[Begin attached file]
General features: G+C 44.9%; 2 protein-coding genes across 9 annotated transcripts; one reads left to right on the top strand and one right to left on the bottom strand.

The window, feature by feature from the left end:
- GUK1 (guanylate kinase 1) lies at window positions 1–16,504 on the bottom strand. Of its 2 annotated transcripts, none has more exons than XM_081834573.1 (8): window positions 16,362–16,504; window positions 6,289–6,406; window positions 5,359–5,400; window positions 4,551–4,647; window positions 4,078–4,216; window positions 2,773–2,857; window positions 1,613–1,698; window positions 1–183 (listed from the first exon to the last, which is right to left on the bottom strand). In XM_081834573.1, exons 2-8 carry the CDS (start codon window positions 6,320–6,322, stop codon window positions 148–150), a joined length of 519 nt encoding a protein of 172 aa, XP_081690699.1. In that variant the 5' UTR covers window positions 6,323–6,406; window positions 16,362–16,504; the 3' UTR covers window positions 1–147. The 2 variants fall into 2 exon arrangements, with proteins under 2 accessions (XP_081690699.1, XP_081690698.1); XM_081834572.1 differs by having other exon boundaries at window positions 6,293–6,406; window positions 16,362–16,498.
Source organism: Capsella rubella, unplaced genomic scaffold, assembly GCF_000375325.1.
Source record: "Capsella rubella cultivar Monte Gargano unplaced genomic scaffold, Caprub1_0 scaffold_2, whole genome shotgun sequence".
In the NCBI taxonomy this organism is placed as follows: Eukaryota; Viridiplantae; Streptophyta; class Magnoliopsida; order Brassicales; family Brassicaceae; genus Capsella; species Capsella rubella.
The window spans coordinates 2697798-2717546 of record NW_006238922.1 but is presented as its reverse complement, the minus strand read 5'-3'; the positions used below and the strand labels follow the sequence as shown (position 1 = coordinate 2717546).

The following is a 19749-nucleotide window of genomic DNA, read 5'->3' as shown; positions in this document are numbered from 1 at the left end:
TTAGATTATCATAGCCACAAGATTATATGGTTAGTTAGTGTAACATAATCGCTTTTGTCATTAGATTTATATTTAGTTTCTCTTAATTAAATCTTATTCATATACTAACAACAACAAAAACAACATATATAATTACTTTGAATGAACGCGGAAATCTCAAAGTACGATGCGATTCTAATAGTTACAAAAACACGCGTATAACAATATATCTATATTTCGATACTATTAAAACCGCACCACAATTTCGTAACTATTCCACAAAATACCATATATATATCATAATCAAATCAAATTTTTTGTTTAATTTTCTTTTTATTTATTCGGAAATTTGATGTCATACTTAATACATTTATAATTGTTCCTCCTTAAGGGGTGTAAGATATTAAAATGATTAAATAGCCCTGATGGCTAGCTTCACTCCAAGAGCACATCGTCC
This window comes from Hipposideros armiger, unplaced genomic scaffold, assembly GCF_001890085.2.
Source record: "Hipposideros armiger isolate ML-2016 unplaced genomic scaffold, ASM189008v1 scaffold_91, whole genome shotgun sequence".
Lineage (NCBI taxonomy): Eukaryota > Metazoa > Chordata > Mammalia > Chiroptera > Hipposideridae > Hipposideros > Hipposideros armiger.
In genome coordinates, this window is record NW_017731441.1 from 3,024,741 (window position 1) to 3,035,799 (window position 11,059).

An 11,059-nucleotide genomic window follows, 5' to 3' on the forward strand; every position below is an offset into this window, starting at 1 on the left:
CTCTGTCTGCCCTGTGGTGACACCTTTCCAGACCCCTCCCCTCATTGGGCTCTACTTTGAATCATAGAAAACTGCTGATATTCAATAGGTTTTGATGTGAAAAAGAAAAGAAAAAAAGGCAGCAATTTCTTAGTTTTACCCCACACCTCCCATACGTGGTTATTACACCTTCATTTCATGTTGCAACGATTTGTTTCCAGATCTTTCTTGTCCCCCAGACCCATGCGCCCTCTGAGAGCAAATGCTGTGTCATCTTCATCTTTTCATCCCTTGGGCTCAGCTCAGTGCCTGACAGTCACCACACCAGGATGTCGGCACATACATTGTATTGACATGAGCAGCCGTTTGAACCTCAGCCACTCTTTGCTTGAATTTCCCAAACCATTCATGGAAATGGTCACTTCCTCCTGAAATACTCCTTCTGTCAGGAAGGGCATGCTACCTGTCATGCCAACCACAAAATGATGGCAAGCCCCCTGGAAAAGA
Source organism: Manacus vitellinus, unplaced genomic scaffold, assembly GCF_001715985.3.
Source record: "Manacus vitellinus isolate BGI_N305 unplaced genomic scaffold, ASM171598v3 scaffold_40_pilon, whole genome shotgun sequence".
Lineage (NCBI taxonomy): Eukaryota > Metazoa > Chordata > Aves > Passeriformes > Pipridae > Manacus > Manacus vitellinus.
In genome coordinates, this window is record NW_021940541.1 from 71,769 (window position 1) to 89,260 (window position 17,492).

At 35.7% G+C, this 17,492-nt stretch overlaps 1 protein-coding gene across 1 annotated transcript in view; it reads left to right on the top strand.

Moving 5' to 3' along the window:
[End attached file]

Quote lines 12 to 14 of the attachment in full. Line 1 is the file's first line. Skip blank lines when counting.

Lineage (NCBI taxonomy): Eukaryota > Metazoa > Chordata > Mammalia > Chiroptera > Hipposideridae > Hipposideros > Hipposideros armiger.
In genome coordinates, this window is record NW_017731441.1 from 3,024,741 (window position 1) to 3,035,799 (window position 11,059).

An 11,059-nucleotide genomic window follows, 5' to 3' on the forward strand; every position below is an offset into this window, starting at 1 on the left: